Better Than Floating - New Number Format Avoids Imprecision
Written by Mike James   
Friday, 06 May 2016

It is well known that the way computers do arithmetic isn't the same way we do arithmetic, but if you thought that IEEE 754 floating point was the last word then you need to rethink. A new format called unum saves bits in all senses of the word and promises better precision.

The was a time when it was a real problem. Knowing how to do arithmetic on a computer was a tough call - integer, fixed point, bcd or floating point. Slowly but surely floating point proved the best option for general and scientific number crunching. What is more, the official IEEE 754 standard not only made floating point the format we all use, but it made a specific set of choices of format the one we use. Its standardisation also resulted in floating point hardware becoming the norm rather than an optional extra. Only small IoT style processors lack a floating point processor these days.

However, floating point has some problems. We all know that if you take the difference between two numbers that are numerically close the result can be as good as noise. For example 1.000 007 - 1.000 006 we get 1.000 000×10-6  this looks fine but notice that we now have a number that seems to be claiming accuracy down to 10-12, but in fact all of the zeros are generated by digits not in the original pair of numbers. The zeros are really "don't know" values but they are presented as full precision values. 

The unum format, explained by John Gustafson in a recent interview in ACM Ubiquity magazine, aims to solve this sort of problem by keeping track of and varying the number of bits of precision used. The name stands for universal number. It is still a floating point number, but it has some additional fields:



The exp.size and fac.size give the number of bits dedicated to representing the number. The really important bit however is ubit. This is a 1 if the number is exact and a 0 otherwise.

Consider the subtraction example given earlier. If both numbers are marked as exact then the zeros that are generated are real and deserve to be used in further calculations. If the numbers are inexact then the extra precision isn't warranted and the number should show 1 significant digit and the fraction bits can be reduced.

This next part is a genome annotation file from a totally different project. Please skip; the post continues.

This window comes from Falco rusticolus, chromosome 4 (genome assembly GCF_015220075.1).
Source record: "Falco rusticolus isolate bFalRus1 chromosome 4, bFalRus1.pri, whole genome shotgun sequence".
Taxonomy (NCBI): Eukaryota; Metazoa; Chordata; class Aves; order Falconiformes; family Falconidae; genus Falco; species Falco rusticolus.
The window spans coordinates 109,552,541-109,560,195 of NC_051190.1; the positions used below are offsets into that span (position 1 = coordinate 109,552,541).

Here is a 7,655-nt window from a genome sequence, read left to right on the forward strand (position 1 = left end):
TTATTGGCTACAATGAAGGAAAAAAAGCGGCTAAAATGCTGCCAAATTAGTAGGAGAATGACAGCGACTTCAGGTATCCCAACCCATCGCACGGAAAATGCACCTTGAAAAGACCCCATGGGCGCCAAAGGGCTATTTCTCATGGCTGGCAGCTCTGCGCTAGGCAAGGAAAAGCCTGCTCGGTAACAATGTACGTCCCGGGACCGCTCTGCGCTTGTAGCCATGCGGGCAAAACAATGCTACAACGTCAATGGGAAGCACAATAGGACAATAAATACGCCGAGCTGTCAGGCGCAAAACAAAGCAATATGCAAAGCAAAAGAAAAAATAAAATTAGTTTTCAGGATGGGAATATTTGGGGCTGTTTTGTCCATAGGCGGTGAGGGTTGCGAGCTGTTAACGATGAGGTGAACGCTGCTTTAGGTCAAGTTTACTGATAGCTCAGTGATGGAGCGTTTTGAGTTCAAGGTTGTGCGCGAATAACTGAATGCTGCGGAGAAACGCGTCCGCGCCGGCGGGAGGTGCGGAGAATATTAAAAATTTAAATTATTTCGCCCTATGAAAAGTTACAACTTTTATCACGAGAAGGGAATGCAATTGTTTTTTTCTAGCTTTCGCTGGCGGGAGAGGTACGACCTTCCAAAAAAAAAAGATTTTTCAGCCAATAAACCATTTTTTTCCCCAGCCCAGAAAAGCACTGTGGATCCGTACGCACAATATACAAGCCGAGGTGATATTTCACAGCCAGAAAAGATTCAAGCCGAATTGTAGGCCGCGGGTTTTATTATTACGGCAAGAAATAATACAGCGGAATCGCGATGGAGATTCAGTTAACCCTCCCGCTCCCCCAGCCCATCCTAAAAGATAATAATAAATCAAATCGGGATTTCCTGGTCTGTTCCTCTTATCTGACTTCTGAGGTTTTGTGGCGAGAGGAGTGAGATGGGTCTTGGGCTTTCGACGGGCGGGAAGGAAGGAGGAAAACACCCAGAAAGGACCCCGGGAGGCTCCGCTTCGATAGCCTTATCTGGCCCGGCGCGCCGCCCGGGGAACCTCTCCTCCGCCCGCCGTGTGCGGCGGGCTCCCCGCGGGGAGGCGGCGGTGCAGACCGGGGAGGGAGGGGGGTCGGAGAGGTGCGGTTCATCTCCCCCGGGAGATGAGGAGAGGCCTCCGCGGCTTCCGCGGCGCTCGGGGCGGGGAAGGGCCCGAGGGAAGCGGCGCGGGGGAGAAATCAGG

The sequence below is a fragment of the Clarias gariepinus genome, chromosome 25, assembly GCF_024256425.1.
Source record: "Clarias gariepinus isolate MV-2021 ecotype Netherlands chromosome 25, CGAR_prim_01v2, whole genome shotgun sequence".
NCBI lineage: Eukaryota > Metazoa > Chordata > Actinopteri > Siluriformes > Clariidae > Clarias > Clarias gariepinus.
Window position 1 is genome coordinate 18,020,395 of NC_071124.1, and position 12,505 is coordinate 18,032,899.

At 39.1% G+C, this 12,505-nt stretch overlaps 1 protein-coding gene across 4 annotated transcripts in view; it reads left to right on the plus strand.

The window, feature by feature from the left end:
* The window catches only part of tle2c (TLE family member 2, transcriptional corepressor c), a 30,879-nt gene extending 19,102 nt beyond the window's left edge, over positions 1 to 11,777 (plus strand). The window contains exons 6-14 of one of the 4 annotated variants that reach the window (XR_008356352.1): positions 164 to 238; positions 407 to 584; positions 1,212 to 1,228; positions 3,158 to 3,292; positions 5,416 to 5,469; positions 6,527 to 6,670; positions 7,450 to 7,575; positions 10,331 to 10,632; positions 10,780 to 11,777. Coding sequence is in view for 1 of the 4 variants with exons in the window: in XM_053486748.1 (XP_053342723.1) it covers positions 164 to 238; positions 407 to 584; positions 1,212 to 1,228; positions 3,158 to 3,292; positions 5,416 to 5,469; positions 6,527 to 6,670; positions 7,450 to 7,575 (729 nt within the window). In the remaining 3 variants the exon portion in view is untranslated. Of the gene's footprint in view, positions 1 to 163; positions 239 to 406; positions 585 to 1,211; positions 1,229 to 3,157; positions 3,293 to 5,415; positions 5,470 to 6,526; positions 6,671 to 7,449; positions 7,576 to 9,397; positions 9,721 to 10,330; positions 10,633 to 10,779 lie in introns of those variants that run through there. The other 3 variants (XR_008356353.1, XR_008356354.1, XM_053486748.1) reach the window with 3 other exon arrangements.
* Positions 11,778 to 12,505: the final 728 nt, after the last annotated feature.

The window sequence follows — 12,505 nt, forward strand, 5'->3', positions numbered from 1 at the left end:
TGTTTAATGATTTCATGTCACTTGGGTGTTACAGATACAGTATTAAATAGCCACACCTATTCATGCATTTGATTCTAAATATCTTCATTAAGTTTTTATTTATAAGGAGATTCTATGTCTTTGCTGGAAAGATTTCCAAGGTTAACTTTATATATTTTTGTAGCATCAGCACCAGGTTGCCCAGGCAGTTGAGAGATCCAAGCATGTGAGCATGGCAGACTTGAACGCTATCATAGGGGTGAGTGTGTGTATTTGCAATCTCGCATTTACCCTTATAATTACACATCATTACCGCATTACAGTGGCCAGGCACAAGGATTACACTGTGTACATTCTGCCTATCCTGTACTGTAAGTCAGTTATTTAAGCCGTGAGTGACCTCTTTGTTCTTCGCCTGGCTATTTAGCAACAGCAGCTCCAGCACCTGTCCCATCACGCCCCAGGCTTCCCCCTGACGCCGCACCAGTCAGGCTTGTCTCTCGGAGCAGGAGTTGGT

Similarly the problem of over or underflow is solved. Numbers are represented with enough precision and enough dynamic range. The number of exponent bits is adjusted to keep the result of arithmetic representable. Of course, it is still possible that the system can run out of space to store the number, but in this case the final result is the largest number representable and not a special case marker like infinity. 

The use of variable exp and frac sizes isn't as revolutionary as the idea of marking values as exact or inexact. This single feature means that a single unum can cover a range of values by stating that it is inexact. For example, the exact unum 0 is just the point 0 on the number line but the inexact 0 represents all values between 0 and 1. In other words, unums include interval arithmetic. 

There is a lot more detail in the interview, but it is claimed the unums get right all of the difficult problems that floats get wrong. Gustafson also claims that so far he has been unable to find a problem that breaks unum math.

This is a strong claim - can you find one?

When asked when unums would find their way into computer languages the reply was:

"The Python port is already done, and several groups are working on a C port. Because the Julia language is particularly good at adding new data types without sacrificing speed, several people jumped on making a port to Julia, including the MIT founders of that language. I learned of an effort to put unum math into Java and into D, the proposed successor to C++. Depending on the language, unums can be a new data type with overloaded operators, or handled with library calls. And of course, Mathematica is a programming language and the prototype environment in Mathematica is free for the downloading from the CRC Press web site. I'd really like to see a version for Matlab."

Gustafson's opinion of the approach is glowing:

"I really think that once people try this approach out, they will not want to go back to using just floats. Unums are to floats what floats are to integers. They are the next step in the evolution of computer arithmetic."

If you want to know more, see Gustafson's book, The End of Error: Unum Computing (Chapman & Hall/CRC)  explaining it all, see the sidebar. 



More Information

The end of (numeric) error: an interview with John L. Gustafson

Unum Computing: An Energy Efficient and Massively Parallel Approach to Valid Numerics

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Last Updated ( Friday, 06 May 2016 )